Sénégal. Hundreds of people had been saved from other ships in situations even more desperate than this. There had been strong men, unwavering authority, and disciplined obedience in them, however, but this doomed frigate was like a madhouse, and panic ran from deck to deck. The crew was slack at best, but it could not be held altogether responsible for the demoralization. The soldiers and laborers were Spanish, French, Italian, and negroes, many of whom had probably been in prison or the convict hulks, and were sent to Africa for their country's good.
The frigate had five seaworthy boats, which were hurriedly launched and filled with people whose only thought was to save their own skins. In one of them was the governor of Sénégal and his family, and in another were placed four children and the wives of the officials. In this respect the ancient chivalry of the sea was lived up to. There were heroes among the French army officers, as might have been expected, for they kept clear of the struggle for the boats, and succeeded in holding most of their men, who were assigned to the one raft which had been frantically thrown together.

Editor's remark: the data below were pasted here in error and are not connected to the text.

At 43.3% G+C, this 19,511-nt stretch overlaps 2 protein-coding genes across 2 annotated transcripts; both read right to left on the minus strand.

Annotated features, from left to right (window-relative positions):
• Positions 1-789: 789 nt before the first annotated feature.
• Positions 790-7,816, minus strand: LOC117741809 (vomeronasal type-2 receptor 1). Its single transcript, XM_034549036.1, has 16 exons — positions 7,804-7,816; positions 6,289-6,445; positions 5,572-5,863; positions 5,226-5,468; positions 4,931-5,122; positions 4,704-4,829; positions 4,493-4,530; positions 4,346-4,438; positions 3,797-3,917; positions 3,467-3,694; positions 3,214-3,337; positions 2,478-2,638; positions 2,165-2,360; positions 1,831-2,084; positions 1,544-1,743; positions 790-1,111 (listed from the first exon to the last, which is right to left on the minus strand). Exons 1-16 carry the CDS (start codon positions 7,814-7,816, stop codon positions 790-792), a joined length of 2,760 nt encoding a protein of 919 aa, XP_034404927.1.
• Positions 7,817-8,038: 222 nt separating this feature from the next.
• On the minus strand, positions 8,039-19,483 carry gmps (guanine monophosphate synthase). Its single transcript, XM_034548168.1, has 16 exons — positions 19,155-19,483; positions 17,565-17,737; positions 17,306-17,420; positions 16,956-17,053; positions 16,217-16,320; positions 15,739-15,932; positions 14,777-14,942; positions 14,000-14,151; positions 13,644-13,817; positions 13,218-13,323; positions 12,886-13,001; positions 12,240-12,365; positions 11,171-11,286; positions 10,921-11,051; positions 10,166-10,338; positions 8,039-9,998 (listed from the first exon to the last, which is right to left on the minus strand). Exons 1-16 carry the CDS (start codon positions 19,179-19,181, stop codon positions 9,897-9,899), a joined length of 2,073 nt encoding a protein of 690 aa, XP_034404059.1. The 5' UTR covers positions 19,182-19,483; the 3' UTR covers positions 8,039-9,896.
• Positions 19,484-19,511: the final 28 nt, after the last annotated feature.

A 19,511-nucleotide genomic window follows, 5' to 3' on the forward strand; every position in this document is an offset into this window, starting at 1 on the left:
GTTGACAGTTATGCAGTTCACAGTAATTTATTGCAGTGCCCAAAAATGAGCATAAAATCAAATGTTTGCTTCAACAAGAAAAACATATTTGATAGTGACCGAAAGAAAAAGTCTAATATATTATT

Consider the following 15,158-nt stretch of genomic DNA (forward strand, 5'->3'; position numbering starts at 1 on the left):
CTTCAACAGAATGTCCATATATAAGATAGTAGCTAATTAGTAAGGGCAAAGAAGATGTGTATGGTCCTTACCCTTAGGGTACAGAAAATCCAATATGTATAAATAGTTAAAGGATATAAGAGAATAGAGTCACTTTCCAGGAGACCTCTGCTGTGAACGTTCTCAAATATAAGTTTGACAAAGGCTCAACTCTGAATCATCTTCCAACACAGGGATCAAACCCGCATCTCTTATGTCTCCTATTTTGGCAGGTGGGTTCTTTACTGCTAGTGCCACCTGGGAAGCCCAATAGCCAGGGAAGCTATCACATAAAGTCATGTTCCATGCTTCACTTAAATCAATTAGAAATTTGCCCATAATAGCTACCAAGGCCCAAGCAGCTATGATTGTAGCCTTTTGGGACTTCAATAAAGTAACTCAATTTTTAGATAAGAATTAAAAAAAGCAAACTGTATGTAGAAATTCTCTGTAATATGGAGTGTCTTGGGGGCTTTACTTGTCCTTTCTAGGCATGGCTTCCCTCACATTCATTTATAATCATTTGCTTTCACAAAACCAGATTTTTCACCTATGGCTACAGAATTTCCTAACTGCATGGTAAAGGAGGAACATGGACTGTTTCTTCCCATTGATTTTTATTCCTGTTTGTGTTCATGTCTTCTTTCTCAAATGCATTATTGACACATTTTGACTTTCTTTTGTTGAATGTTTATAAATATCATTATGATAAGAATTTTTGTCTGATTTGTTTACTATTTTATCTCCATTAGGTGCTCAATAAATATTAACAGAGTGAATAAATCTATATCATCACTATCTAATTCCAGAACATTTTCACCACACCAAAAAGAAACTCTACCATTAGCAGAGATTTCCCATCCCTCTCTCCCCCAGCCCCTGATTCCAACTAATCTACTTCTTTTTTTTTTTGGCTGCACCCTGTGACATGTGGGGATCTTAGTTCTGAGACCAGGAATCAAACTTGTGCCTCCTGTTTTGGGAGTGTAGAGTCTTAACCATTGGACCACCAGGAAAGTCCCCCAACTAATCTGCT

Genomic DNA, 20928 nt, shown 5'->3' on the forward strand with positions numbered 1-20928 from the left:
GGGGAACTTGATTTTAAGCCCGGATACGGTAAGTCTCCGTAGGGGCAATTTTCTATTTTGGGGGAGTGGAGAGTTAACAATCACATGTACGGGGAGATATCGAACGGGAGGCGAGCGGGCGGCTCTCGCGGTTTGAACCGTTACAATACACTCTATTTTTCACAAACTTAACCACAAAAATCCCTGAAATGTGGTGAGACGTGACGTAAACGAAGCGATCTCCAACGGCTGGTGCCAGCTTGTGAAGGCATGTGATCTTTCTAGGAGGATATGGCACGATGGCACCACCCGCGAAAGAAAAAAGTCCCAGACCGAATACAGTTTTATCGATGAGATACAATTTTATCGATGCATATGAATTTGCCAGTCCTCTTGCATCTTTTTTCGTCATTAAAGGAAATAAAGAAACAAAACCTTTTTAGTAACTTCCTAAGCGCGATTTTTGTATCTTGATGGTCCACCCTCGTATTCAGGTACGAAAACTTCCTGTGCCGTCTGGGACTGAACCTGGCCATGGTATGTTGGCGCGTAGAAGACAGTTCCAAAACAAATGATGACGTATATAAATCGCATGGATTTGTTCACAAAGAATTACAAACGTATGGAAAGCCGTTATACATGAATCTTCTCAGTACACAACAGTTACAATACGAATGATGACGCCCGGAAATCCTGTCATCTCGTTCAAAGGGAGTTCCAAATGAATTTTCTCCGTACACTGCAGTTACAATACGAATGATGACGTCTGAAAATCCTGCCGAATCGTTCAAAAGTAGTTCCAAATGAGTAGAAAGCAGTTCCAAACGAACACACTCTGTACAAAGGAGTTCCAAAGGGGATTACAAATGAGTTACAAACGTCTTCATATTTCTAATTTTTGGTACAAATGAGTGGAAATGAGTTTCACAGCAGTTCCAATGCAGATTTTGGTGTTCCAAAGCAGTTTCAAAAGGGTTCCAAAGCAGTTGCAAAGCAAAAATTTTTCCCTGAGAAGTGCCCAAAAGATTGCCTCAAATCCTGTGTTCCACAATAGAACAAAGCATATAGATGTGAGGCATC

The five boats shoved off and waited for the raft, which it was proposed to take in tow. Barrels of bread and wine and water had been hoisted on deck,